Panthers 29 Rams 23
This is an article from the Jan. 19, 2004 issue
LAST SEASON, when he was still an obscure backup quarterback for
the New Orleans Saints, Jake Delhomme saw something special in
the Carolina Panthers. He noticed that they never stopped
fighting, even while in the throes of an eight-game losing
streak, and he decided that if he ever had a chance to play for a
team like that, he'd jump at it. The opportunity came last March
when Delhomme, an unrestricted free agent, signed a two-year, $4
million contract with Carolina--and there couldn't have been a
better fit. Given the chance to play, Delhomme has shown that he
never stops fighting, either.
Last Saturday, Delhomme led the Panthers to a 29-23
double-overtime divisional playoff victory over the St. Louis
Rams, hooking up with speedy wideout Steve Smith on a 69-yard
touchdown pass to win the game. Facing third-and-14, Carolina had
called X-Clown, a play added to the game plan last week after
coaches viewed film of the Rams' base cover-two defense, which
allowed Smith to get off the line without being bumped and into
the secondary quickly. Delhomme hit Smith in stride on a seam
route, and Smith raced past safety Jason Sehorn.
A former Louisiana-Lafayette standout who had thrown only 86
passes with New Orleans, Delhomme has quickly developed a
reputation for producing late-game heroics. He engineered seven
game-winning drives in the fourth quarter or in overtime, tops
among NFL quarterbacks. Small wonder that the Panthers tied
league records for most wins by three points or less (seven) and
most overtime victories (three). "We've been in so many close
games that we just believe we're going to win," says Delhomme,
whose next test comes in Philadelphia on Sunday against the
Eagles in the NFC Championship Game. "If we're in the same type
of ball game next week, we truly believe that, some kind of way,
we're going to get it done."
It's difficult to describe the magic of Delhomme, a lanky 6'2"
Cajun from Breaux Bridge, La. He began the season as the backup
to Rodney Peete and took over at halftime of the opener, but he
didn't put up eye-popping overall numbers for the season--a 59.2
completion percentage, 3,219 passing yards, 19 touchdowns and 16
interceptions. Still, he helped Carolina, 1-15 two years ago and
then 7-9 in coach John Fox's first season, finish 11-5 and win
the NFC South.
"People criticize Jake because he's not throwing for 300 yards or
four touchdowns every game, but that's not his job," says
Panthers defensive tackle Brentson Buckner. "His role is to move
our offense efficiently and give us a chance to win. That's what
he's done. I've always said that as long as there's time on the
clock and he has that light in his eyes, he's going to come
through for us."
St. Louis apparently doesn't have the same confidence in its
quarterback, Marc Bulger, who was intercepted three times on
Saturday. Down three points with one timeout and 37 seconds left
in regulation, the Rams had first-and-10 at the Carolina 15.
Instead of taking a couple of shots at a touchdown, normally
aggressive St. Louis coach Mike Martz let the clock run down to
three seconds and settled for a game-tying 33-yard field goal by
Jeff Wilkins. "I felt that we would win the game if we got into
overtime," Martz explained later.
Instead he left the door open for Delhomme, who has come quite a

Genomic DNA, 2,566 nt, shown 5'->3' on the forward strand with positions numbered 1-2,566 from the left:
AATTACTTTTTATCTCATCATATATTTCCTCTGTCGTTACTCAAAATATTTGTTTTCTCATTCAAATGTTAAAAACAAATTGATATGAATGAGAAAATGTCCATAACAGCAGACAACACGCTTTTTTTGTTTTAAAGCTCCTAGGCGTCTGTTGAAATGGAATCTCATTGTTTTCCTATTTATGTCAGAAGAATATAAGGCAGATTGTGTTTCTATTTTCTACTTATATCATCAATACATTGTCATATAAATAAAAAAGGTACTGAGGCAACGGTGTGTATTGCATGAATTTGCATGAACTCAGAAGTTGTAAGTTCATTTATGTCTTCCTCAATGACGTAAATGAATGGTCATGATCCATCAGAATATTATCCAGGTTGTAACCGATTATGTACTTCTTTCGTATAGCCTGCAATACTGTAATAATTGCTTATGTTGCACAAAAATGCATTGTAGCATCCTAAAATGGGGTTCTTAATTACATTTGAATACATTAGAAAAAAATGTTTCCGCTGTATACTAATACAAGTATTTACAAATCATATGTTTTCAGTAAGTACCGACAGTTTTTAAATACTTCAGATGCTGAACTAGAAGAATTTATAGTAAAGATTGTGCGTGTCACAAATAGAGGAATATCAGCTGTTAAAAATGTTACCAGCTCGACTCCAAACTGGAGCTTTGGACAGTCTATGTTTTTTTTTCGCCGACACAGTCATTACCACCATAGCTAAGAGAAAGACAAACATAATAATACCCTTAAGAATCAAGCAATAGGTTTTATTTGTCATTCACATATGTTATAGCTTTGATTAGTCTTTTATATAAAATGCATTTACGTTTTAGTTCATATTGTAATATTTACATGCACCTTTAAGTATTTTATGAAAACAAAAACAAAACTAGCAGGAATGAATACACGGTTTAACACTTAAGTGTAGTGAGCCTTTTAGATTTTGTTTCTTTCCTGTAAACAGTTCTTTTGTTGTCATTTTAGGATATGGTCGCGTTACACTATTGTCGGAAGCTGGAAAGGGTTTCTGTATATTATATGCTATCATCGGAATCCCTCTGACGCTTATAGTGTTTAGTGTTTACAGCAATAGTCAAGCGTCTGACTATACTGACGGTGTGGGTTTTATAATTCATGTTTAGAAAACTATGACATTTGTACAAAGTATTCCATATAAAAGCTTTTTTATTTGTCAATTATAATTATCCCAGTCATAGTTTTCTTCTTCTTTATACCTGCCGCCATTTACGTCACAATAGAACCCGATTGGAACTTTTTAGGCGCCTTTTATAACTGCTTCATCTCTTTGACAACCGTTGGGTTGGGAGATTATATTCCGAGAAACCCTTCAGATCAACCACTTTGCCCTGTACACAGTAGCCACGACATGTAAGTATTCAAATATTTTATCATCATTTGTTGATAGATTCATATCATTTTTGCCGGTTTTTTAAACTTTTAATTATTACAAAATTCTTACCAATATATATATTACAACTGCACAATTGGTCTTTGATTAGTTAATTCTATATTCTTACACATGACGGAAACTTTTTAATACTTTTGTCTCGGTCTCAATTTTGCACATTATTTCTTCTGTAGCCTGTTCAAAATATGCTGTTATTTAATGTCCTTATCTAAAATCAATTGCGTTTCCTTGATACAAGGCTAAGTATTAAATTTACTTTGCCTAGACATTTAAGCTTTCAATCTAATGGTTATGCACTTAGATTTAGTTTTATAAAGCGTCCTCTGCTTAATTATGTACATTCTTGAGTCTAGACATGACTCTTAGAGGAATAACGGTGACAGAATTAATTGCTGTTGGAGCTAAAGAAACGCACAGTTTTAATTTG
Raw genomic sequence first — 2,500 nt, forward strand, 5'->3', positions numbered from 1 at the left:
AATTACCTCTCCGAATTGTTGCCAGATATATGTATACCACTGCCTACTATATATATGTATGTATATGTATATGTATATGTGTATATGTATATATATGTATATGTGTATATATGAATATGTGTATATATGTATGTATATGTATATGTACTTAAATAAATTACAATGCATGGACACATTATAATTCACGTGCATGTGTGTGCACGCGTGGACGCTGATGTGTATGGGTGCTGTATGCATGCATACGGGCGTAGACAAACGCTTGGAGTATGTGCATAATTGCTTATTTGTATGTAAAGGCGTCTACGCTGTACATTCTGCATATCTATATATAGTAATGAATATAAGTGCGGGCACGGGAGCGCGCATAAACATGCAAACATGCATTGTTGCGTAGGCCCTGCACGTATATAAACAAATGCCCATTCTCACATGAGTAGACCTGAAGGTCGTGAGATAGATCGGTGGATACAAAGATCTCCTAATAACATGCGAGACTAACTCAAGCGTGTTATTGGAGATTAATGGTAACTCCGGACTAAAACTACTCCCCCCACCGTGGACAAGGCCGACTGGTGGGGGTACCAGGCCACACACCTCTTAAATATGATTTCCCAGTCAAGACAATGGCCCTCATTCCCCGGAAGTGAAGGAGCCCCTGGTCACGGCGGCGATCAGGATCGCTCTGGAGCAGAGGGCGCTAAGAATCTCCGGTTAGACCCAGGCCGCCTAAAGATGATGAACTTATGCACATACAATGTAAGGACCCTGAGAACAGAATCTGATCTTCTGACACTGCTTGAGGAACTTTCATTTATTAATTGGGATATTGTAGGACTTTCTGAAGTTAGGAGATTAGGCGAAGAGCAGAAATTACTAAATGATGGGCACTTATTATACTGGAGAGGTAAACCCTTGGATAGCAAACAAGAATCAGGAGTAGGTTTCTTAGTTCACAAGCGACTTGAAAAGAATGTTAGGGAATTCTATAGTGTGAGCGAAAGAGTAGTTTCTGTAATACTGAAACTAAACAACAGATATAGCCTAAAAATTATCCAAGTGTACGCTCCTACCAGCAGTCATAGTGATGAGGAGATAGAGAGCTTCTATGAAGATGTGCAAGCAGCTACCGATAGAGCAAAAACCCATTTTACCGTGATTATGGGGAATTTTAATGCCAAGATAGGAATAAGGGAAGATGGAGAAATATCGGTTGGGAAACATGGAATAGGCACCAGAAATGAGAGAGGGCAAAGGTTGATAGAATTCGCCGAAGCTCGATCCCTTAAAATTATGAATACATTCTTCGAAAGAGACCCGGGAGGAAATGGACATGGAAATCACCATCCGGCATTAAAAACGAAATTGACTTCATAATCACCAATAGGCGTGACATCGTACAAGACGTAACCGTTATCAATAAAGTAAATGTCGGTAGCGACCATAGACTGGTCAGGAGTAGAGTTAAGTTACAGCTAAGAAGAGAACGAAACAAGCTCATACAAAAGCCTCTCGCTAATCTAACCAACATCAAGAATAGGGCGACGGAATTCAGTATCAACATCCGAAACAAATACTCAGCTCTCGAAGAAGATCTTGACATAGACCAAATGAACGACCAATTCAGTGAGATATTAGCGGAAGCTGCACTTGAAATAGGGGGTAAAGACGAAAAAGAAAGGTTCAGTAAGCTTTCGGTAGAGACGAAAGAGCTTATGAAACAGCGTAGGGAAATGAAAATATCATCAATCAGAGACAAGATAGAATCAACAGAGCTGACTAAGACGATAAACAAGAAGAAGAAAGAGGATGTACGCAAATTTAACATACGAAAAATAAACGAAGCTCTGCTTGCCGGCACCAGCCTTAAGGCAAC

distance since going undrafted in 1997. The Saints signed him
that June, waived him two months later and re-signed him to the
practice squad in November. He even rode the bench, behind Kurt
Warner, during the first of his two stints in NFL Europe, with
the Amsterdam Admirals in '98. He spent the next five seasons in
New Orleans, mostly as the inactive third quarterback on game
Delhomme had started two games in the NFL when the Panthers
showed interest in him. "When I first met Coach Fox," says
Delhomme, "he told me he was only looking for somebody to manage
the game. He said we weren't going to put up all these numbers,
but if his quarterback played smart and did the right things,
that would be good enough. That fit into my sense of what I do
well. I can manage the game, and when it's my turn to make a play
in the passing game, I can do that too."
The Panthers were trailing the Jacksonville Jaguars 17-0 when
Delhomme replaced Peete on Sept. 7. After entering the huddle and
telling his teammates to get their "f------ heads up," he led them
to a 24-23 upset that was capped by a fourth-down, 12-yard
touchdown pass to wideout Ricky Proehl. Delhomme was equally
impressive in Carolina's 27-24 win over the Tampa Bay Buccaneers
on Nov. 9, when Pro Bowl running back Stephen Davis was sidelined
with a sore ankle and the Panthers blew a 20-7 fourth-quarter
lead. Delhomme threw for 277 yards and two touchdowns, including
a game-winning, five-yard pass to Smith with 1:06 to go.
Fox says that performance demonstrated to Delhomme "that we don't
have to be good for four quarters--we just have to be good enough
to win." That essentially describes Carolina's play in last
Saturday's game, the fifth-longest playoff game in NFL history.
The Panthers not only squandered an 11-point lead in the fourth
quarter but also had a 40-yard field goal by John Kasay in the
first overtime nullified by a delay-of-game penalty.
However, Delhomme, who turned 29 on Saturday, got stronger as the
game progressed, throwing for only 154 yards in regulation but
finishing with 290. "I don't know what Jake went through in his
life, but it definitely has prepared him for big games," says
Panthers strong safety Mike Minter. "Whenever we've needed him to
do something huge, he's delivered. In my mind he has been the
biggest steal in the league."